«Server» and «Desktop» are not just categories of processors, but separate platforms of which the processor is a part.
We’ll quickly go over the computer platforms to better explain the difference between server and desktop processors.
What types of platforms exist
There are four main platforms:
- Mainstream / consumer sometimes referred to as desktop
- Workstation or HEDT (high end desktop)
- Professional workstation
There is no official definition of what each of these platforms consists of, but they will generally be divided into broad levels of form factors, hardware performance, expandability and specialization, and intended use case.
Comparison of different platforms
Desktop or consumer computer
Basic or consumer platforms are what you will use on a computer built for light workloads such as graphic design, word processing, browsing, and general day-to-day work and gaming.
Desktop platforms are also evolving to better handle multi-threaded workloads, making them a cheaper alternative to workstation platforms. One good example is CPU rendering, where this platform is starting to gain popularity due to the ever-increasing number of CPU cores.
Workstation platforms are suitable for more demanding workloads requiring high multi-threaded performance and better connectivity. By providing many compute cores and access to more, such as PCIe lanes, applications that are highly parallelized run great on this platform.
Workstation platforms fit into desktop form factors, making them ideal for desktop or home use where you actively work on the system.
The Professional Workstation platform offers many of the features you’d find on a high performance server platform, but the key difference is that it matches the desktop form factor.
This platform is ideal for applications such as rendering, simulation, or workloads that require access to more PCIe lanes, ECC memory, more memory capacity, or CPU security features than the Workstation/HEDT platform can provide.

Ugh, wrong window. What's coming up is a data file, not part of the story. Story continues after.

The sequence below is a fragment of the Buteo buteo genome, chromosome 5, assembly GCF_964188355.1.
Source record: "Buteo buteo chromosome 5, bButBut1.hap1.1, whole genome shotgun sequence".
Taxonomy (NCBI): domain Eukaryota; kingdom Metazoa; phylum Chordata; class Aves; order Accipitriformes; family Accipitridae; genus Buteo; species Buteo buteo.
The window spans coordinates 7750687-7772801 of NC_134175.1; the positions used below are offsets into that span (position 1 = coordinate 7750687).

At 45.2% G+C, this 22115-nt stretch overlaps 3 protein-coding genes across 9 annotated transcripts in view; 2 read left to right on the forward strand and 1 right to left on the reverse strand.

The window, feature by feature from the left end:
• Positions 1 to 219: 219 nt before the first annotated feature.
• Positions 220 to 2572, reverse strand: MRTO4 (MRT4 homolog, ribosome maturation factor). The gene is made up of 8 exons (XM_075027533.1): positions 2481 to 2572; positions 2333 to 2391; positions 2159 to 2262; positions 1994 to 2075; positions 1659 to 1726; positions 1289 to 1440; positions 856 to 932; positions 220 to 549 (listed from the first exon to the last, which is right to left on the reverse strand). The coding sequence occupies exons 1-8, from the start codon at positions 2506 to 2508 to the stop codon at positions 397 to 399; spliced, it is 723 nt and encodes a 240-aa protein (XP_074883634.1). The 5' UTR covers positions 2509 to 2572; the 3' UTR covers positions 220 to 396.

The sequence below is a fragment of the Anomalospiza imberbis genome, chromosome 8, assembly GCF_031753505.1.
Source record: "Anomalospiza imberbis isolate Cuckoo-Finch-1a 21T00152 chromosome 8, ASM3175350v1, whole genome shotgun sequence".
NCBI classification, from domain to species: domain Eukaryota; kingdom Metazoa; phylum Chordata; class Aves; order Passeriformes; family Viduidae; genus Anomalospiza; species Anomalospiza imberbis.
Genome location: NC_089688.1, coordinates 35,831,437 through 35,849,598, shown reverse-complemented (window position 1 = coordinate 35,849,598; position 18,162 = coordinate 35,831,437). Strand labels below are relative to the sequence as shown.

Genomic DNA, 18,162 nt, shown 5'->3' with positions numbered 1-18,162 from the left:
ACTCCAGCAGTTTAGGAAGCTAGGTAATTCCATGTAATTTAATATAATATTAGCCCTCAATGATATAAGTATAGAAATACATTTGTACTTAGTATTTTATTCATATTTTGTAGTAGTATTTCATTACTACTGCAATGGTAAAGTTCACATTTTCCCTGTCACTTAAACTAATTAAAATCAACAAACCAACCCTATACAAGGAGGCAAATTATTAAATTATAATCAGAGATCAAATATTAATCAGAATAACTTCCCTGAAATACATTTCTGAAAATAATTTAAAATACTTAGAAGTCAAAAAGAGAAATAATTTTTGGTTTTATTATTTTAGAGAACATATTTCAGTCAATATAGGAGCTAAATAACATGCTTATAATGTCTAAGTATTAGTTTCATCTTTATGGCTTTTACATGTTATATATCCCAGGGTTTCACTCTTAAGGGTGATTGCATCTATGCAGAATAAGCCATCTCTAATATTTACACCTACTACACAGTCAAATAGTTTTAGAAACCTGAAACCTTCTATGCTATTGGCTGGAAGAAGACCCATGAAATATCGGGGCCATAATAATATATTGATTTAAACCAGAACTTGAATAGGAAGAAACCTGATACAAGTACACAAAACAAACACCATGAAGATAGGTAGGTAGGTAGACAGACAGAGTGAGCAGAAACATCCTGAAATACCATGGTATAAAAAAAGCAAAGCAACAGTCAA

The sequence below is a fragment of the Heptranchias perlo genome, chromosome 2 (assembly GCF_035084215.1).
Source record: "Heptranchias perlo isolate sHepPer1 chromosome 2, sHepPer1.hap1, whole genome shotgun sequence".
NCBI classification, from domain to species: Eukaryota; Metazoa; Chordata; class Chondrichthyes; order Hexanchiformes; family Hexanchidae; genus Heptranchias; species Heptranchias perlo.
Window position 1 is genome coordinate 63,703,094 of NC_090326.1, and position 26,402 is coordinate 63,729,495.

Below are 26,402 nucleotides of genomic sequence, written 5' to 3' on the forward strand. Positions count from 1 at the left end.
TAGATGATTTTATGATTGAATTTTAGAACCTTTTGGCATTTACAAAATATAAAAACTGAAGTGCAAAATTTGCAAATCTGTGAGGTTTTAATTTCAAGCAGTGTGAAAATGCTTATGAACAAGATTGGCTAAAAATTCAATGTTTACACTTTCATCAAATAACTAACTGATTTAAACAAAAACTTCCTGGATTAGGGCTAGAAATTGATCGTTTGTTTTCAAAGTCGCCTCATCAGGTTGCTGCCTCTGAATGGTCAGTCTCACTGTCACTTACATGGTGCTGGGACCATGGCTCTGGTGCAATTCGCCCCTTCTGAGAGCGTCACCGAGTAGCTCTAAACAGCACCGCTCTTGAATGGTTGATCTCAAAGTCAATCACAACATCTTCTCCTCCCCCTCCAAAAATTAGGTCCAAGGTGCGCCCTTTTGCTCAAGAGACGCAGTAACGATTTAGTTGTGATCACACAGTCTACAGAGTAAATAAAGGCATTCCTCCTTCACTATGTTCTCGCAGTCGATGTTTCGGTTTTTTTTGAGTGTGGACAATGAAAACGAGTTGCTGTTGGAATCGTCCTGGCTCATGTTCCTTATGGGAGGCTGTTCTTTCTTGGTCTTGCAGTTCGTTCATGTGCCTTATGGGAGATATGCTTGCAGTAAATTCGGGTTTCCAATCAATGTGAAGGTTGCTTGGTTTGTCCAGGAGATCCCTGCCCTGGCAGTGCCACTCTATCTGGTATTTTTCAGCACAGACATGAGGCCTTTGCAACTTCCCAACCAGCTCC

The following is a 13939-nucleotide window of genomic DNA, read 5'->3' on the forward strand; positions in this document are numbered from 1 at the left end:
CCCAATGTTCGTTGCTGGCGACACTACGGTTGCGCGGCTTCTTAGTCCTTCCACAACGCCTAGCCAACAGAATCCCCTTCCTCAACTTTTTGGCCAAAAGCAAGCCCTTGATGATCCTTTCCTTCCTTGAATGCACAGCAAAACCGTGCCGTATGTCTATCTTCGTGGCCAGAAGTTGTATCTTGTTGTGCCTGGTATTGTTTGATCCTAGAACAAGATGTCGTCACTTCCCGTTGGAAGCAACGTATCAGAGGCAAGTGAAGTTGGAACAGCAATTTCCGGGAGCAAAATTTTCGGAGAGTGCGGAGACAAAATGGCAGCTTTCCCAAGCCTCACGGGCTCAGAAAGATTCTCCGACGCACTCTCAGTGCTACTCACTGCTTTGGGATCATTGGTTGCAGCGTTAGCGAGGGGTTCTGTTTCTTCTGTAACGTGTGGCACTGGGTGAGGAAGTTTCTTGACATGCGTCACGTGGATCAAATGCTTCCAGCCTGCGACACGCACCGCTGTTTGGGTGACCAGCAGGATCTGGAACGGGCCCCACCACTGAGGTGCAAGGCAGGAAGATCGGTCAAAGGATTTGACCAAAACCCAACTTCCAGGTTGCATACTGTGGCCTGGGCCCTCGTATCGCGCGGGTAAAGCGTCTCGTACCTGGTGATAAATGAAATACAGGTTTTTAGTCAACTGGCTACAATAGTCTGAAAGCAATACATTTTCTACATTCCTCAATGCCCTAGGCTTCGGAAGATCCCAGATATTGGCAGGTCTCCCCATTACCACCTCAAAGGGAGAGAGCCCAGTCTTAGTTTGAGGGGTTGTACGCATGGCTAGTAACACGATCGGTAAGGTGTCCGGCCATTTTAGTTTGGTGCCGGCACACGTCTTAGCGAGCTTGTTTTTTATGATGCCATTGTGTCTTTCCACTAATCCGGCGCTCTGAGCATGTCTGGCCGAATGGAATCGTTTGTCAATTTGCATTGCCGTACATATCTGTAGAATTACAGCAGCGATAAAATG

The server platform is designed for reliability, flexibility and scalability. They are deployed primarily as rack-mounted units in data centers, allowing a large amount of processing power to be packed into a small space.
Server platforms are configured for a variety of purposes, from storing large amounts of data to resource-intensive applications with a large number of computing cores and memory.
They are also designed to operate 24 hours a day, 7 days a week for extended periods without instability or system failures, and are not intended for direct use.
Key differences between platforms
What does it have to do with platforms? You just wanted to know the difference between desktop and server CPU!
Bear with me a little longer — we’ll get there!
Processors are inevitably tied to their platform. You can’t insert CPU desktop to the server platform and cannot install server CPU to the desktop platform.
The difference between server and desktop processors lies in their platform! Let’s take a look at the key platform differences:
Platform Form Factor
One obvious difference between desktop and server platforms is their form factor. For both the server and desktop platforms, there are standards for measuring the space occupied by the system.
For desktop platforms, typical form factors are XL-ATX, E-ATX, ATX, M-ATX, and M-ITX, in order of size. ATX is the most popular option for desktop PC systems, followed by M-ATX and M-ITX.
The E-ATX form factor is often used in workstations and enthusiast systems. The larger size allows them to pack extra features, such as more PCIe and RAM slots, while still staying within the limitations of a desktop PC case.
Desktop cases also come in a variety of form factors. They are classified into Full Tower, Mid Tower, Mini Tower and Small Form Factor (SFF). Hardware compatibility for a particular case depends on its size: Full Tower cases support most sizes, while SFF cases only support M-ITX.
Most servers are available in either a tower or rack configuration. The tower configuration is similar to the desktop platform and is a good choice if you are running a small number of servers.
Rack servers are designed for use with standard 19-inch server racks, allowing servers to be placed vertically and save space. In addition to servers, you can also purchase rackmount storage arrays and network switches to add additional functionality to your installation.